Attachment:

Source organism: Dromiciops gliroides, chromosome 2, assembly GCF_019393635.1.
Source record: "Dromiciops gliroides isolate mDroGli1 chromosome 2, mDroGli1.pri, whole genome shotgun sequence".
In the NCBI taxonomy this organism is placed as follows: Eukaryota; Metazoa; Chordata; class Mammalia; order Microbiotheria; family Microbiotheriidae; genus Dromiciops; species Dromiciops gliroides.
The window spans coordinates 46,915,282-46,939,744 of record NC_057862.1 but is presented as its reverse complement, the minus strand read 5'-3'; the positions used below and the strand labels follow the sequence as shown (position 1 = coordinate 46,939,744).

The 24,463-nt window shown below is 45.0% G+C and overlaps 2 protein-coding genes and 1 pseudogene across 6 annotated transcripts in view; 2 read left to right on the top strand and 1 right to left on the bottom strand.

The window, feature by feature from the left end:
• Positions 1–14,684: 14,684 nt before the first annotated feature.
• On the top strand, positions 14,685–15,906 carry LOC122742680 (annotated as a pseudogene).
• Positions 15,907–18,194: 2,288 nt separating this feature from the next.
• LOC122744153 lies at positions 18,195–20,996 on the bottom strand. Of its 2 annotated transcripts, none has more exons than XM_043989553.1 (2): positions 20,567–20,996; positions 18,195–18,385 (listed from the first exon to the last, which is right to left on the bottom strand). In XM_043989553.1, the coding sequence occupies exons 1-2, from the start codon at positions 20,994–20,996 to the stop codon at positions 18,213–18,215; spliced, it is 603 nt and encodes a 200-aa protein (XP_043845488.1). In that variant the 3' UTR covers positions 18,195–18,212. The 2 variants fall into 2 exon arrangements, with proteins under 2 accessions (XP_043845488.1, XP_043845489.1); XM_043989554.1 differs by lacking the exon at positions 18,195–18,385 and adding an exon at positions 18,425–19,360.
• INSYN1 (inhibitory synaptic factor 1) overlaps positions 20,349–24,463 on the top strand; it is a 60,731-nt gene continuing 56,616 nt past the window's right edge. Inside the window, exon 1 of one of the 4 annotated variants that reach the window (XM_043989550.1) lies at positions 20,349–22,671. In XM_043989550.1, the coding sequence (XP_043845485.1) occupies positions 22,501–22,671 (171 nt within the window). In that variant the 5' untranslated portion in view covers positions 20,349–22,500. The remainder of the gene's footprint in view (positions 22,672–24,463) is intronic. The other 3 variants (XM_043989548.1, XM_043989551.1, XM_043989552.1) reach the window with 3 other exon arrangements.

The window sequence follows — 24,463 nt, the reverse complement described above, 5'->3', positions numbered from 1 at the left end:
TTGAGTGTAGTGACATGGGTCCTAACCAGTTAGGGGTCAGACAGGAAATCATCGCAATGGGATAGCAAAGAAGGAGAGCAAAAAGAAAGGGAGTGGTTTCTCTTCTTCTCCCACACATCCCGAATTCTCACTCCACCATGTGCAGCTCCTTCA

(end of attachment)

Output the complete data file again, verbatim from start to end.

Source organism: Dromiciops gliroides, chromosome 2, assembly GCF_019393635.1.
Source record: "Dromiciops gliroides isolate mDroGli1 chromosome 2, mDroGli1.pri, whole genome shotgun sequence".
In the NCBI taxonomy this organism is placed as follows: Eukaryota; Metazoa; Chordata; class Mammalia; order Microbiotheria; family Microbiotheriidae; genus Dromiciops; species Dromiciops gliroides.
The window spans coordinates 46,915,282-46,939,744 of record NC_057862.1 but is presented as its reverse complement, the minus strand read 5'-3'; the positions used below and the strand labels follow the sequence as shown (position 1 = coordinate 46,939,744).

The 24,463-nt window shown below is 45.0% G+C and overlaps 2 protein-coding genes and 1 pseudogene across 6 annotated transcripts in view; 2 read left to right on the top strand and 1 right to left on the bottom strand.

The window, feature by feature from the left end:
• Positions 1–14,684: 14,684 nt before the first annotated feature.
• On the top strand, positions 14,685–15,906 carry LOC122742680 (annotated as a pseudogene).
• Positions 15,907–18,194: 2,288 nt separating this feature from the next.
• LOC122744153 lies at positions 18,195–20,996 on the bottom strand. Of its 2 annotated transcripts, none has more exons than XM_043989553.1 (2): positions 20,567–20,996; positions 18,195–18,385 (listed from the first exon to the last, which is right to left on the bottom strand). In XM_043989553.1, the coding sequence occupies exons 1-2, from the start codon at positions 20,994–20,996 to the stop codon at positions 18,213–18,215; spliced, it is 603 nt and encodes a 200-aa protein (XP_043845488.1). In that variant the 3' UTR covers positions 18,195–18,212. The 2 variants fall into 2 exon arrangements, with proteins under 2 accessions (XP_043845488.1, XP_043845489.1); XM_043989554.1 differs by lacking the exon at positions 18,195–18,385 and adding an exon at positions 18,425–19,360.
• INSYN1 (inhibitory synaptic factor 1) overlaps positions 20,349–24,463 on the top strand; it is a 60,731-nt gene continuing 56,616 nt past the window's right edge. Inside the window, exon 1 of one of the 4 annotated variants that reach the window (XM_043989550.1) lies at positions 20,349–22,671. In XM_043989550.1, the coding sequence (XP_043845485.1) occupies positions 22,501–22,671 (171 nt within the window). In that variant the 5' untranslated portion in view covers positions 20,349–22,500. The remainder of the gene's footprint in view (positions 22,672–24,463) is intronic. The other 3 variants (XM_043989548.1, XM_043989551.1, XM_043989552.1) reach the window with 3 other exon arrangements.

The window sequence follows — 24,463 nt, the reverse complement described above, 5'->3', positions numbered from 1 at the left end:
TTGAGTGTAGTGACATGGGTCCTAACCAGTTAGGGGTCAGACAGGAAATCATCGCAATGGGATAGCAAAGAAGGAGAGCAAAAAGAAAGGGAGTGGTTTCTCTTCTTCTCCCACACATCCCGAATTCTCACTCCACCATGTGCAGCTCCTTCA